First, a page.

The destination gets many visitors each year. In 2016, a total of 183,797 people visited the Apostle Islands and spent roughly $29,270,000. Of this money, 31.2 percent was spent on lodging, 27.2 percent was spent on food and beverages, 11.7 percent contributed to gas and oil, admissions and fees took up 10.2 percent, 9.7 percent was caused by souvenirs and other expenses, local transportation has 7.4 percent, and camping fees took up 2.5 percent of the money. The money ended up supporting jobs for those working on the Apostle Islands, along with those working in the surrounding areas. That same year, a lot of people visited the national parks in the area.[8] The area gets the most visitors in April but also gets a lot of visitors in June, August, and May.


The Chequamegon-Nicolet National Forest Region is located in Wisconsin. The west side of the border goes along the state line between Wisconsin and Minnesota, while part of the north border goes along the boundary between Wisconsin and Michigan. The north border also wraps around a series of islands and ends before touching the state line. The east border wraps around the cities of Eagle River, Three Lakes, and Rhinelander. The south end of the area curves around Park Falls, Hayward, and Minong. Notable geographic features within the region include the Chequamegon-Nicolet National Forest, Apostle Islands National Lakeshore, Apostle Islands Maritime Forests State Natural Area, Big Bay State Park, the Apostle Islands, as well as various lakes and cities within the area. 

The zone is mostly flat, with many rivers, lakes, and trees. There are also islands within the region, along with a couple of hills and fields. Animals in the area include whitetail deer, black bears, snowshoe hare, waterfowl, woodcock, and ruffed grouse. Some of the medium to small sized creatures in the destination are red foxes, coyotes, beavers, and otters, squirrels, chipmunks, and woodchucks.[6] Plants in the area include various trees, weeds, and grass. Some of these plants include American elm, American plum, balsam fir, black locust, black walnut, black willow, box elder, alfalfa, black medick, common dandelion, white clover, chufa, oat, and toad rush.[7] 

Weather in the region has an average high of around 82 degrees Fahrenheit with a low of about 22 degrees. It never snows in the district. Rain is the most likely to fall in June, with other high months being September, October, and May. The territory is mildly humid, with the highest humidity being in December. The wind is the highest in April, with other chances of wind being high in January and February. Because of the weather, the best time to visit the destination is from the middle of May to the middle of September.[5]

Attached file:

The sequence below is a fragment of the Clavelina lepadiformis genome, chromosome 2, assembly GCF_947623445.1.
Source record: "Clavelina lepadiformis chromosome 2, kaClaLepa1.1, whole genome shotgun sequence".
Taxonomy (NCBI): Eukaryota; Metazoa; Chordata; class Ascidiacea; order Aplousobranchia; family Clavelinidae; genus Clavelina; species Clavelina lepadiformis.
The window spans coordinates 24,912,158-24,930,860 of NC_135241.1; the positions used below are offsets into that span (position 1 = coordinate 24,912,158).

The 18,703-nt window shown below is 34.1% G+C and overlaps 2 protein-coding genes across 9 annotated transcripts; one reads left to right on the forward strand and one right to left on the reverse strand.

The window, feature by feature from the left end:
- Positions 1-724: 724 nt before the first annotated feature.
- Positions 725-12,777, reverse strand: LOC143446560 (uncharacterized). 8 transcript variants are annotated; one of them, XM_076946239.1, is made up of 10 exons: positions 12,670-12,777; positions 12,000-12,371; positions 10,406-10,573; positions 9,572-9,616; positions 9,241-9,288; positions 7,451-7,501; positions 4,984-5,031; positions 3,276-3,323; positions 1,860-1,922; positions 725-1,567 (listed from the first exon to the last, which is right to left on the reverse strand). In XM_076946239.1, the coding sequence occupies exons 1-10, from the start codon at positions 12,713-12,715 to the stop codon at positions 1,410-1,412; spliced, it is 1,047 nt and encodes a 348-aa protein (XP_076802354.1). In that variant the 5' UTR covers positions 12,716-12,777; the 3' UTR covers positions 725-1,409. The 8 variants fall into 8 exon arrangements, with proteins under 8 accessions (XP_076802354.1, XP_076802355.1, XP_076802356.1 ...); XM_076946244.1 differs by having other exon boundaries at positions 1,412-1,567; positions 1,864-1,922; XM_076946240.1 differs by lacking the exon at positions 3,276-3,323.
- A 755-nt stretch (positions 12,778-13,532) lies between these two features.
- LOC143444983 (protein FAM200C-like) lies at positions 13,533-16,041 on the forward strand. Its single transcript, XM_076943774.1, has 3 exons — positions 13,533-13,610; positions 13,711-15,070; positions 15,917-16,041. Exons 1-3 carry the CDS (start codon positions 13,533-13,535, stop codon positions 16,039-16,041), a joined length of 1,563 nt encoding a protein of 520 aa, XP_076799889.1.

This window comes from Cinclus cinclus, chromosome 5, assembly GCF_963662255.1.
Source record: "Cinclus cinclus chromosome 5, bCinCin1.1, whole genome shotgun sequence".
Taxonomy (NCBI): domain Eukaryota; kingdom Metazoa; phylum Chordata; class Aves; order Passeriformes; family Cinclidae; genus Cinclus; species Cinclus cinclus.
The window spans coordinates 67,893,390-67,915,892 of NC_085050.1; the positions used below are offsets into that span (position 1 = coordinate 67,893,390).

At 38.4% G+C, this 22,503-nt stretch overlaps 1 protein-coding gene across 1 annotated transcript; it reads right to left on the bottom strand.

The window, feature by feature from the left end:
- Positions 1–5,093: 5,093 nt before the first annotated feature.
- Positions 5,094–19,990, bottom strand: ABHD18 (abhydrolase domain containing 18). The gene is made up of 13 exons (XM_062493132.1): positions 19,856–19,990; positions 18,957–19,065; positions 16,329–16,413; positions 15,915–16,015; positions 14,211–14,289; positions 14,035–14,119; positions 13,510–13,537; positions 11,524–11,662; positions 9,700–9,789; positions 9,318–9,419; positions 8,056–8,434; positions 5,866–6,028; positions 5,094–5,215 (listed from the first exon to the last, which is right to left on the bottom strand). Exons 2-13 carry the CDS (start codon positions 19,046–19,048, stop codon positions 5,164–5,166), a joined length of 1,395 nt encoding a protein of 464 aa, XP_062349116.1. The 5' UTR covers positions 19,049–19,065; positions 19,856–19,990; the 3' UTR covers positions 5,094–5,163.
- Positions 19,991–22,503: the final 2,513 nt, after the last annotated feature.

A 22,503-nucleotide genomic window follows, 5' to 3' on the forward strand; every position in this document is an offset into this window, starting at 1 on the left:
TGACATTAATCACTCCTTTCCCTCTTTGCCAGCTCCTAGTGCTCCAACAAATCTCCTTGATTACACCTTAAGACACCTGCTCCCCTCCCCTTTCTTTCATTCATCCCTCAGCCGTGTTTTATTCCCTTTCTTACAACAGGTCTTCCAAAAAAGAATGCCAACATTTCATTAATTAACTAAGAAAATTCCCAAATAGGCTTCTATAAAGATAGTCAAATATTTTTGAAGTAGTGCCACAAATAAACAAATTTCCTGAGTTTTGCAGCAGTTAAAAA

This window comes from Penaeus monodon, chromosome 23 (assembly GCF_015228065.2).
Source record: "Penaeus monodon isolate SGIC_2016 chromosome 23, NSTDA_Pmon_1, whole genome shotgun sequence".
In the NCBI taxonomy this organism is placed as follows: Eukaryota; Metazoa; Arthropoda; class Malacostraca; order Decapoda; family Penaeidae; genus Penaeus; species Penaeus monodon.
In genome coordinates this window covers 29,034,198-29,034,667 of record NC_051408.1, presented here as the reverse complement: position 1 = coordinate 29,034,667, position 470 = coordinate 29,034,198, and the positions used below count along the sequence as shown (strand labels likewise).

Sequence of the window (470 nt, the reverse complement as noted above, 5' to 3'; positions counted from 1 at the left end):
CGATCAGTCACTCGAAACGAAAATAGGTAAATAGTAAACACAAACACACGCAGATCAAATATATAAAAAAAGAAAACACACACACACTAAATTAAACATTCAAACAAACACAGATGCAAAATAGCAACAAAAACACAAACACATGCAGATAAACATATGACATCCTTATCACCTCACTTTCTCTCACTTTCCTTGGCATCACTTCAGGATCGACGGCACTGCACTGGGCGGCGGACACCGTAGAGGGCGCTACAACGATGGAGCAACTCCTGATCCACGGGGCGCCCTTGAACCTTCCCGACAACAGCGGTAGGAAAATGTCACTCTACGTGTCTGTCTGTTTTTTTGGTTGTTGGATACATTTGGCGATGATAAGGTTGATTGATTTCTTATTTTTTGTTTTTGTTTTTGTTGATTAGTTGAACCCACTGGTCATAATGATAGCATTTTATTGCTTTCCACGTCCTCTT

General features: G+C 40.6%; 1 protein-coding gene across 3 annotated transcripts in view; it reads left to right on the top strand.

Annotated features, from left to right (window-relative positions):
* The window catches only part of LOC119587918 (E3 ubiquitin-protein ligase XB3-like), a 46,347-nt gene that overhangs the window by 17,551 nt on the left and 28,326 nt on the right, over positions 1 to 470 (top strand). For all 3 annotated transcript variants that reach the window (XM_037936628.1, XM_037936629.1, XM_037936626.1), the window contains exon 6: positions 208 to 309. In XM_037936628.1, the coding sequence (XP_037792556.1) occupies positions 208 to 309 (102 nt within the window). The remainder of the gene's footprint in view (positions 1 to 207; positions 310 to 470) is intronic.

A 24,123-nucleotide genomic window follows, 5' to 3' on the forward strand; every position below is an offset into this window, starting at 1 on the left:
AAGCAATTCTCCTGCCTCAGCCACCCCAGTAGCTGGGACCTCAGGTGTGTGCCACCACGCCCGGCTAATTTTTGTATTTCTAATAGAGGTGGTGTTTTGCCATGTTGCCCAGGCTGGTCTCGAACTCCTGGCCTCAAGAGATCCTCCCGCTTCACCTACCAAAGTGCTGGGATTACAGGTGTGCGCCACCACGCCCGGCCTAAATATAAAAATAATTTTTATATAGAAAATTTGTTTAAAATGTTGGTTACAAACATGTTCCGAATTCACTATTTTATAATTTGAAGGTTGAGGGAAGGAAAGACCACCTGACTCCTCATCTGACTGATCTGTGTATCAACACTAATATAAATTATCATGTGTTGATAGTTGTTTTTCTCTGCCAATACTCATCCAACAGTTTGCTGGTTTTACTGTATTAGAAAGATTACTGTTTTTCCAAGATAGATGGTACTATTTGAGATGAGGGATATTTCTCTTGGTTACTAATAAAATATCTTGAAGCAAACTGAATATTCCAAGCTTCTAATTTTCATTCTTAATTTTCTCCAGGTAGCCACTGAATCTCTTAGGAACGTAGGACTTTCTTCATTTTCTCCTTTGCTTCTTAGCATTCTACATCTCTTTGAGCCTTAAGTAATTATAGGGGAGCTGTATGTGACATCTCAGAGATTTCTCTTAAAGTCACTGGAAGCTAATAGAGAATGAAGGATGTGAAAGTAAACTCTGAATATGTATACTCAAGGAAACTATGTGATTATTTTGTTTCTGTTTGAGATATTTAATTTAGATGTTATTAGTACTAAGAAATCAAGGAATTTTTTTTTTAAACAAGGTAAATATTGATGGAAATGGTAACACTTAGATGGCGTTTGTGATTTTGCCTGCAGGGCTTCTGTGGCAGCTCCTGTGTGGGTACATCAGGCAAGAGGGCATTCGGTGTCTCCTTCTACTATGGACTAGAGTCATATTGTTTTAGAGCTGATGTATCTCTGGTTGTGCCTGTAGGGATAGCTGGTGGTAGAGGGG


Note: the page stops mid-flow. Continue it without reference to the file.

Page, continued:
Before they became national forests, Chequamegon and Nicolet were inhabited by Paleo-Indians, followed by the Archaic Indians and Woodland Tradition Indians. In the 1600s, Europeans arrived in the area. The Nicolet was named after Jean Nicolet, who was a French explorer who came to promote fur trading with the American Indians. The name Chequamegon comes from an Ojibway word that means "place of shallow water." It refers to Lake Superior's Chequamegon Bay. Europeans and Indians alike made the forests their home during the 17th century. Soon after, lumberman moved into the area. They used the rivers to transport wood to the nearby sawmills. Later, the lumberman began using trains to move the wood instead of using the rivers. In the 1920s, lumbering reached its peak in the forest. 

Much of the land, now that it didn't have trees were sold to immigrants and farmers. However, the Northwoods had better soil to grow trees, so most of the farms were abandoned. Because of the trees being cut down, it was not uncommon for fires to spread over the land during the time period. In 1928 the government began buying land in the Northwoods to create a national forest. President Herbert Hoover issued a proclamation that established the Nicolet National Forest in 1933. Later, during the Great Depression, CCC camps were formed in the national forest.[2] In 1993 the Chequamegon and Nicolet National Forests began to be managed as one national forest instead of two.